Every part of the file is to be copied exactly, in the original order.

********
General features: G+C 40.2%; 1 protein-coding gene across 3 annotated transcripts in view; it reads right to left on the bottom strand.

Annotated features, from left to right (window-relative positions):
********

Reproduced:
General features: G+C 40.2%; 1 protein-coding gene across 3 annotated transcripts in view; it reads right to left on the bottom strand.

Annotated features, from left to right (window-relative positions):